First-degree murder can also be charged under the felony murder rule. This means that the accused and any accomplices are held liable for killing another person while carrying out a different felony. This includes felonies such as:

  • Arson
  • Kidnapping
  • Robbery
  • Burglary
  • Rape
  • Carjacking

A conviction in California for first-degree murder will result in a penalty of 25 years to life in prison.

Second-Degree Murder

Second-degree murder charges cover murder cases not included in first-degree murder charges. A murder that is done willfully, but without premeditation or intentional action, is a second-degree murder charge. A conviction for this charge in California can result in 15 years to life in prison, but the exact sentence is dependent on the specific circumstances of the crime.

Aggravating Factors in First- and Second-Degree Murder Charges

The listed penalties for first- and second-degree murder convictions rely on no extenuating factors in the case. These penalties can be more severe if there are one or more aggravating factors, which may include:

  • There are prior murder convictions.
  • The alleged murder involved poison, explosions, or torture.
  • The accused is discovered to be part of a gang.
  • The murder was accompanied by other crimes, such as arson or robbery.

It’s essential that a defense attorney be able to defend you against these charges and aggravating factors, as well as the murder charge. Not only do these factors sway the court and public opinion, but they also lengthen the sentence you face. You need a strong defense against aggravated murder charges.

Capital Murder Charges

Capital murder charges are an elevated form of first-degree murder charges in California. This means there are aggravating factors surrounding the murder that make it more egregious and require harsher penalties. These special circumstances that lead a first-degree murder charge to become a capital murder charge include:

  • The murder was committed for financial gain.
  • The murder was of a police officer, firefighter, judge, juror, or elected official.
  • A witness was murdered to prevent them from testifying.
  • Multiple people were murdered.
  • The murder was committed as part of gang-related activity.
  • The murder happened in a drive-by shooting.
  • Race, religion, or national origin was a reason behind the murder.

A conviction for capital murder results in life in prison without parole. It can also lead to the death penalty if it is active in California at the time of sentencing.

Defenses Against Murder Charges

Defenses against a murder charge either posit that the wrong person is being accused of the crime or that the accused committed the act, but it cannot be charged as murder because of its justification or surrounding circumstances. The exact defense used will depend on the specific case, and an attorney can walk the accused through the ideal legal options and potential results of their case. Defense examples include:

  • Mistaken Identity: Someone else was at fault for the murder instead of the accused. This shows that the prosecution is unable to prove the accused is guilty beyond a reasonable doubt.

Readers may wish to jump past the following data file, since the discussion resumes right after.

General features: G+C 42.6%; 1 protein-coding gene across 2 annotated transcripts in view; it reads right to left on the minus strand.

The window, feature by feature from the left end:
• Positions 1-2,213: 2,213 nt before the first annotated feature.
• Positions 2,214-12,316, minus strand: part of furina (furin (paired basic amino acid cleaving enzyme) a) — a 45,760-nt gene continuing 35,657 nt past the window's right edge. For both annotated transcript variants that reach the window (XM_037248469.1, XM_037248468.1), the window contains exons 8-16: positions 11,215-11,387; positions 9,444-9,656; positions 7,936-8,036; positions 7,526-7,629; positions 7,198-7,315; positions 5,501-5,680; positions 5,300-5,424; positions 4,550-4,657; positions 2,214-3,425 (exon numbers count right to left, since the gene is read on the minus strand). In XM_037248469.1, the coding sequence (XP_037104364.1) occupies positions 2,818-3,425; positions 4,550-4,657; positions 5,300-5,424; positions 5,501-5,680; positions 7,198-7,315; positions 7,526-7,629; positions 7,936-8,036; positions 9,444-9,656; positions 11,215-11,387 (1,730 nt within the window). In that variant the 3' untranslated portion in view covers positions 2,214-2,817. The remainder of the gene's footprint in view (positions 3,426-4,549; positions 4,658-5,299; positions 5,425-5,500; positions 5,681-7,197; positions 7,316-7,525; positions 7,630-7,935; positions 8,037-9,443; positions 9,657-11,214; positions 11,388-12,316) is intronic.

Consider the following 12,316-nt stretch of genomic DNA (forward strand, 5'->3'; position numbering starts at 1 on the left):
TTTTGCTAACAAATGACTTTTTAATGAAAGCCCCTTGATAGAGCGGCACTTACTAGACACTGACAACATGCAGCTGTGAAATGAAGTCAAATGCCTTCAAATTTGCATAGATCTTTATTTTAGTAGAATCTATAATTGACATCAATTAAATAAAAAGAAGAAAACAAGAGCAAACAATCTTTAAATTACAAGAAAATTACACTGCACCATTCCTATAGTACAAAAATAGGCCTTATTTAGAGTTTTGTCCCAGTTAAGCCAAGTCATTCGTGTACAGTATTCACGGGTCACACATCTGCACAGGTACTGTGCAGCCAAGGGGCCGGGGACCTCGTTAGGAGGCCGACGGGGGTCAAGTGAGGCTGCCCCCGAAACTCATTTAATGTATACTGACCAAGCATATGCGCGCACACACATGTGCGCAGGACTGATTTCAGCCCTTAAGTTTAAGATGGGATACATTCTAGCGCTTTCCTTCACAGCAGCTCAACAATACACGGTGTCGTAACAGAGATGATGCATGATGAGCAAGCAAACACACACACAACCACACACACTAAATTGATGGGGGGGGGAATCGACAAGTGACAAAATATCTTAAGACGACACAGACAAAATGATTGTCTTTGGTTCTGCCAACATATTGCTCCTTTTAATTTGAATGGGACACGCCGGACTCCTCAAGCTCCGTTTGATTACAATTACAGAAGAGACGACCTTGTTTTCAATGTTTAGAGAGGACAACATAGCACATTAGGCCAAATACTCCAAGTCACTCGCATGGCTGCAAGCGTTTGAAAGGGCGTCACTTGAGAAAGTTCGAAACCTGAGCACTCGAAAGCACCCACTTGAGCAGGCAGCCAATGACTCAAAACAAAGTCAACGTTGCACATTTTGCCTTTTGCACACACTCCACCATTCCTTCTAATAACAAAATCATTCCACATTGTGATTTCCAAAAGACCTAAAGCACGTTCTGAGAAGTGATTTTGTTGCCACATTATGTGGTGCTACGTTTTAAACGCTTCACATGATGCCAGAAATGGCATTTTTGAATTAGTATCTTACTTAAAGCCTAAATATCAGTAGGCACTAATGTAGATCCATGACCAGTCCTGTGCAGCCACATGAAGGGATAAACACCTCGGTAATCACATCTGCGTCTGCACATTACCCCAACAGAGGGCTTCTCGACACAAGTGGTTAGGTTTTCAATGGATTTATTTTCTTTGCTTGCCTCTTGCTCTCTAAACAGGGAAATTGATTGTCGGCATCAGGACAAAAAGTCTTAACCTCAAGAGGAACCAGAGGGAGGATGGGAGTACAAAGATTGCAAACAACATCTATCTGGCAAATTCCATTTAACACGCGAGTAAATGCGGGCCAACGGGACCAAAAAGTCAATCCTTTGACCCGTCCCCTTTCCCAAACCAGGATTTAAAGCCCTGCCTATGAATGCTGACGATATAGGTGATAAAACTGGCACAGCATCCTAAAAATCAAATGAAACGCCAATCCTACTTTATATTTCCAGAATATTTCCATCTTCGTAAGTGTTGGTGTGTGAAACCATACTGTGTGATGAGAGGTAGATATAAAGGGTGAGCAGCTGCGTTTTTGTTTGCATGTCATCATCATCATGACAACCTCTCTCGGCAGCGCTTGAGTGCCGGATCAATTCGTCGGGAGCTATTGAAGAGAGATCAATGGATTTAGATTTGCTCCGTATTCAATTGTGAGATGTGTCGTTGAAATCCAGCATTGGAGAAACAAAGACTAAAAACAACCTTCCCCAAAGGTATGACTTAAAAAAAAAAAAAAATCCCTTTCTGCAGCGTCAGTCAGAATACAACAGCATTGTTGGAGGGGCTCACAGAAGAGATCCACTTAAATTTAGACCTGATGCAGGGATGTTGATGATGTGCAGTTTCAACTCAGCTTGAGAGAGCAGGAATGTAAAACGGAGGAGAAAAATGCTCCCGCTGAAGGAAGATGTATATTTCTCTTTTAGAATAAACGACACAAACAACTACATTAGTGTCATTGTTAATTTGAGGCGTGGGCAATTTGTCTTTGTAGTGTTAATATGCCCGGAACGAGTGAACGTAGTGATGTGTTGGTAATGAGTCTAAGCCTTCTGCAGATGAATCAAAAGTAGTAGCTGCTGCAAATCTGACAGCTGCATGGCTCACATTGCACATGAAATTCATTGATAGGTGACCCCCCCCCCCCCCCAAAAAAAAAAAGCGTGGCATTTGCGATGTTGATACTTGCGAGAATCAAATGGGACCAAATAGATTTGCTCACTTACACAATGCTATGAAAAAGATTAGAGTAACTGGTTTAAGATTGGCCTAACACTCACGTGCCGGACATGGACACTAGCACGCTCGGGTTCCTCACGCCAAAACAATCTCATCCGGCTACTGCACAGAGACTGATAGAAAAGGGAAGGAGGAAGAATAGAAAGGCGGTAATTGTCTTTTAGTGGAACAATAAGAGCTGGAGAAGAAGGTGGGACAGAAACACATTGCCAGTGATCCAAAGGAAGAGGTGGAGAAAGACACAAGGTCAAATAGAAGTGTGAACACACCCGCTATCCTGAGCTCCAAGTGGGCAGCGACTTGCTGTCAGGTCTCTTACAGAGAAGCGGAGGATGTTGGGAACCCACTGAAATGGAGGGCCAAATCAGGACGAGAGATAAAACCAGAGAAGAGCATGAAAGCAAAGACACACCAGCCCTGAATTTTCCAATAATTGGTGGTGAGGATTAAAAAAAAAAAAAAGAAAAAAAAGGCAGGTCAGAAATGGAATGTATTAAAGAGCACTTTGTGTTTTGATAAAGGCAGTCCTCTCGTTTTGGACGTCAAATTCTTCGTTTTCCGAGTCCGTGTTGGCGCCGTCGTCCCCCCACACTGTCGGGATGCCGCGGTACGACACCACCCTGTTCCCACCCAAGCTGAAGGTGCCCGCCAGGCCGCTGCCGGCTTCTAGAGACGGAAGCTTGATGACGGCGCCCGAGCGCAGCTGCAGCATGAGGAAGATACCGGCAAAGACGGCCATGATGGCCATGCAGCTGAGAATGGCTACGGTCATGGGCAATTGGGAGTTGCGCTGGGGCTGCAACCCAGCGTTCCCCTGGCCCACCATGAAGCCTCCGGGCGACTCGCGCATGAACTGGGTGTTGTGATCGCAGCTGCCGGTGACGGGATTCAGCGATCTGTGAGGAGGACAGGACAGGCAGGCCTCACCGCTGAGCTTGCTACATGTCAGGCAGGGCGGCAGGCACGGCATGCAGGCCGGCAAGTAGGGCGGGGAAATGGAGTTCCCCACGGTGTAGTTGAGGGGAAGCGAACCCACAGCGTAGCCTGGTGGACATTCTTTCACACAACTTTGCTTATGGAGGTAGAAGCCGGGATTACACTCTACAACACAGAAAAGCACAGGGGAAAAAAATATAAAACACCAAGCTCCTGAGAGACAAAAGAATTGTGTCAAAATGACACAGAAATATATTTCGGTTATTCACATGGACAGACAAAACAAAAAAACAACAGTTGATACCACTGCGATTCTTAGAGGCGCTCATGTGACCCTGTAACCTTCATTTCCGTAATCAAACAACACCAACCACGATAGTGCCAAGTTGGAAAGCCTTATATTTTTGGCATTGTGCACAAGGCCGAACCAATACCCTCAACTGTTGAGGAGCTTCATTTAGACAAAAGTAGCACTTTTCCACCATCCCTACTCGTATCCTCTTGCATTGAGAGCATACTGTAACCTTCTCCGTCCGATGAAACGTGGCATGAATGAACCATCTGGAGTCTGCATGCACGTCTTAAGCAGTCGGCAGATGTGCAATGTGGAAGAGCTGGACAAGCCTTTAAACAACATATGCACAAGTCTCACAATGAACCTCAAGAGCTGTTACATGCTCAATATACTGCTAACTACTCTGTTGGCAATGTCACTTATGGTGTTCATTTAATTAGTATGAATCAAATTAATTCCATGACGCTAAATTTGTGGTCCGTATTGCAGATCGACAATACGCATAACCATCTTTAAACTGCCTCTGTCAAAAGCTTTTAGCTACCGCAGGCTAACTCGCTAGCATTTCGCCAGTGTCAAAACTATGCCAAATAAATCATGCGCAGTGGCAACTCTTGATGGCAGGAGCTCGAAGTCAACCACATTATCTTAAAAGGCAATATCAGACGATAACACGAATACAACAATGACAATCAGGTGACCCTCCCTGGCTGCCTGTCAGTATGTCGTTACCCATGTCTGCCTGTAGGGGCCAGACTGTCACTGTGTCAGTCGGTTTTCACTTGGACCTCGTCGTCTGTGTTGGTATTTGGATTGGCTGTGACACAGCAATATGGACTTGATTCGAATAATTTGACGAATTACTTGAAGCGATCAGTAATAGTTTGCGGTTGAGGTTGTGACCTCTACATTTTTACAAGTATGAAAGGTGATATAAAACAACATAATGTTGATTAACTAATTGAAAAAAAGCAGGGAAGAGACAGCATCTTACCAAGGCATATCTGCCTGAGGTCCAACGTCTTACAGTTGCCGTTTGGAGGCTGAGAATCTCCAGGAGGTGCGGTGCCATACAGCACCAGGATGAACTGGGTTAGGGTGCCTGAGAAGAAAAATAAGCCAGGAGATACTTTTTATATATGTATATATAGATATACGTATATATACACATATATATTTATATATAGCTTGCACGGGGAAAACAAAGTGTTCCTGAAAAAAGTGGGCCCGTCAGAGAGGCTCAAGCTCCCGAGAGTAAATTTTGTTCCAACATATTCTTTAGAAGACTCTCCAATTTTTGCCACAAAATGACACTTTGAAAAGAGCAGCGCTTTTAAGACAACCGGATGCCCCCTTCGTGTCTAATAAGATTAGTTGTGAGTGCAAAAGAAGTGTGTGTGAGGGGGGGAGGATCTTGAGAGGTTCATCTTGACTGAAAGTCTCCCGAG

• Self-Defense: If the victim provoked the accused to violence, such as when the accused was defending themselves against the alleged victim’s violence, murder may have been justified. This defense may apply if the defense can prove that the accused reasonably believed that they were in immediate danger of death, bodily injury, rape, or robbery.
  • Defense of Others: If the defense can prove that the accused believed someone else was under a similar immediate threat, there may have been justification for the murder.
  • Inadvertent Killing: If the act that caused the victim’s death can be proved to be accidental or unintentional, the accused can’t be charged with murder. Charges may be less severe or dropped entirely.
  • Unlawful Arrest: If police officers didn’t follow proper procedures, such as failing to read Miranda rights, coercing a confession, or illegally obtaining evidence, charges against the acquitted could be dropped.
  • No Premeditation: The act may have been an accident or a moment of passion. Although the accused can still be charged, it can’t be for murder.
  • Insanity: The accused does not understand right and wrong or didn’t understand that their actions led to the victim’s death.

Determining what defense is right for your individual circumstances needs to be done by a qualified and experienced professional.

What Types of Attorneys Are Involved in a Murder Case?

Murder cases are among the most high-profile criminal cases, along with other violent crimes. There are several types of legal professionals who deal with murder cases. This includes:

  • Criminal Defense Attorney: This is the professional most commonly associated with criminal cases like murder charges. A criminal defense attorney represents the person accused of murder and attempts to lessen the charges against the accused or have the charges dropped. Working with an experienced and successful defense attorney can drastically change the length of the sentence and the type of charge the accused faces.
  • Public Defender: If the accused cannot afford an attorney, they are assigned a representative by the state. Everyone has the legal right to legal representation. However, many public defenders are handling several cases at the same time and are not able to devote the necessary care to charges as serious as murder.
  • District Attorney or Other Federal Prosecutors: The prosecution’s job is to prove the guilt of the accused and argue for the highest possible sentence. Because a murder charge is so serious, the prosecution is going to utilize all their resources and tactics.
  • Legal Representative for the Victim or Their Family: In some cases, the victim of an alleged attempted murder or the alleged murder victim’s family will hire legal representation. This is more likely if they are suing for civil damages in a separate case.

Legal Defense for San Bernardino Murder Charges

When you are facing murder charges, you need exceptional legal representation and criminal defense. At Exum Law Offices, we can build a strong case to defend your rights. We are compassionate toward your circumstances and are ready to defend you at trial if necessary. Our dedicated team can craft their defense to address your unique situation and give you support in this difficult and overwhelming time. Contact Exum Law Offices today.